To Istio and beyond: Azure’s Service Mesh Interface

Microsoft’s latest Kubernetes development is set to change the way we deploy distributed applications

Modern, cloud-first application development, at least on Azure, has become almost dependent on Kubernetes. Technologies such as Virtual Kubelets, the AKS (Azure Kubernetes Service), and the Azure Service Fabric Mesh are key to building scalable distributed applications on Azure, using containers to deploy and manage microservices.

Looking at Azure’s Kubernetes tools, it’s clear that Microsoft is doing a lot of work in and around the Cloud Native Computing Foundation, working on all aspects of the open source framework. We shouldn’t be surprised; Microsoft hired one of the founders of the Kubernetes project and then acquired Deis, a significant vendor. The Deis team is behind one of the latest Azure contributions to the Kubernetes ecosystem, the Service Mesh Interface (SMI).

Introducing service meshes

It’s perhaps best to first explain what a service mesh is and why it’s important to any Kubernetes-based application.

Modern IT architectures are all about abstraction. With cloud services we no longer need to think about the underlying hardware. If we’re using IaaS we define virtual machines to host our code. With PaaS we’re even further from the hardware, using the services and APIs we chose, picking an appropriate performance level for our applications and budgets. With container-based architectures such as Kubernetes, we’re at a point somewhere in between the two: using services like AKS we can define the underlying virtual machines, which then host our container pods and scale out with changes in compute and memory (and now with KEDA (Kubernetes-based event-driven autoscaling), on receipt of events).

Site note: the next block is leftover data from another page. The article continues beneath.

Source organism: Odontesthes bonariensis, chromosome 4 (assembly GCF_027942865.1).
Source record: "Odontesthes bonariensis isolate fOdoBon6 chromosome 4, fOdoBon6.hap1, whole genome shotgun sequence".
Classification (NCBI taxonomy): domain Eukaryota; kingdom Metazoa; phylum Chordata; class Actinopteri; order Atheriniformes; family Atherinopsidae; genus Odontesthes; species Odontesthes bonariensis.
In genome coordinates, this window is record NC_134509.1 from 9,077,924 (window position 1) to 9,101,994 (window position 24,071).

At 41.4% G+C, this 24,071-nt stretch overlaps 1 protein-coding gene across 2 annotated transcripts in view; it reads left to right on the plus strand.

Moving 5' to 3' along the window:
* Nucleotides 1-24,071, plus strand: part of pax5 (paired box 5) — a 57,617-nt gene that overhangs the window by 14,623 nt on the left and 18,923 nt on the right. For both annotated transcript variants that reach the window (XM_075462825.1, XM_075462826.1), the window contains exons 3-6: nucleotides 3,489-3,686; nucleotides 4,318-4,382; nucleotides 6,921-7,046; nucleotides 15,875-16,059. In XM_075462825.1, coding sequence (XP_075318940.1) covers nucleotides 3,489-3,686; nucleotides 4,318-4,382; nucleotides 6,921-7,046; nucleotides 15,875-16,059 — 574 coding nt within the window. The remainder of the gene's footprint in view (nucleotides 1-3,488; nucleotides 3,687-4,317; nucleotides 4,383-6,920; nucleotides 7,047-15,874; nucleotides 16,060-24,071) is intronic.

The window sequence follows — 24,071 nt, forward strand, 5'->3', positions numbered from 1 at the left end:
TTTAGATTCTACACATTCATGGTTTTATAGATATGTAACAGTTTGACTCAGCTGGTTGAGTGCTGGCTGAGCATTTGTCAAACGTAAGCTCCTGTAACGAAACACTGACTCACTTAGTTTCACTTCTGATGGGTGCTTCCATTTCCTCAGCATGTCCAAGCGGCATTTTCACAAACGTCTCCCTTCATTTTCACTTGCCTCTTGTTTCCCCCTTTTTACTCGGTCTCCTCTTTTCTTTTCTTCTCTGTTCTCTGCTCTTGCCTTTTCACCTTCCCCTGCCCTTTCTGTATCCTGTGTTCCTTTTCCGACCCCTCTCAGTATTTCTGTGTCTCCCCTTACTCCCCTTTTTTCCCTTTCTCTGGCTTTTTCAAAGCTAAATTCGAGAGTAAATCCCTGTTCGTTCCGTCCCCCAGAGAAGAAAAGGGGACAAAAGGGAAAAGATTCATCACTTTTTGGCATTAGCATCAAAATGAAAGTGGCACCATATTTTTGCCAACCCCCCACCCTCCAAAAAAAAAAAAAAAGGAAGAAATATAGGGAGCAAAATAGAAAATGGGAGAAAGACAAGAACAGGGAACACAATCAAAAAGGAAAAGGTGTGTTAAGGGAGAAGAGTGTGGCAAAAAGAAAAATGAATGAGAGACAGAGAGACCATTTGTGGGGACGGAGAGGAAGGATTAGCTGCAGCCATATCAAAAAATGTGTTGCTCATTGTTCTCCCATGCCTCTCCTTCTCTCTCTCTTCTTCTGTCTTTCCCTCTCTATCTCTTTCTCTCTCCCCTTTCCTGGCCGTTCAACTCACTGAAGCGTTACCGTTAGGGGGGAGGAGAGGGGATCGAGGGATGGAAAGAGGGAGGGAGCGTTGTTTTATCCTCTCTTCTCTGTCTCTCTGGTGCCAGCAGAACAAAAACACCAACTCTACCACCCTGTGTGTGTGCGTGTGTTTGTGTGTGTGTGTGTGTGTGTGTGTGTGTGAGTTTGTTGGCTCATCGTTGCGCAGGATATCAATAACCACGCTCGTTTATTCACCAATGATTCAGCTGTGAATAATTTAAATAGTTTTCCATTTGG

That’s just one aspect of abstraction. Kubernetes microservices are, at heart, stateless; they use external storage and sit on top of either physical or virtual networks. It’s the network aspect of running Kubernetes that’s probably the most tricky: As services scale out and scale down, you need to modify your network to match the changes to your application. But how do you keep services connected when an application front end and back end may be scaling at different rates?

That’s where service meshes come in. They’re a new layer of abstraction, one that lifts your code away from the underlying network by taking advantage of the capabilities of a modern software-defined network. By acting as a set of network proxies that are deployed with your code, a service mesh manages service-to-service communication without your code needing any awareness of the underlying network. You can think of a service mesh as an automated control plane for your application’s networking, managing the underlying control plane as Kubernetes scales your code up and down.

A software-defined network for microservices

Perhaps best thought of as a way to implement smart, latency-aware, scalable load-balancing alongside service discovery, a service mesh is basically a distributed router with dynamic routing rules that are managed as part of a Kubernetes deployment. You can define additional rules; for example, keeping production and test systems separate, or handling a deployment of a new release and the change between container versions. Each pod in an application has a service mesh instance running as a sidecar, with service discovery and other stateful elements running outside your services.